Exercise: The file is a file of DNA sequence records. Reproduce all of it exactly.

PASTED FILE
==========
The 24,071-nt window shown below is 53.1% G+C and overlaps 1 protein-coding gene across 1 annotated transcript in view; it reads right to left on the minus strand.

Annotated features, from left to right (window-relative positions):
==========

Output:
The 24,071-nt window shown below is 53.1% G+C and overlaps 1 protein-coding gene across 1 annotated transcript in view; it reads right to left on the minus strand.

Annotated features, from left to right (window-relative positions):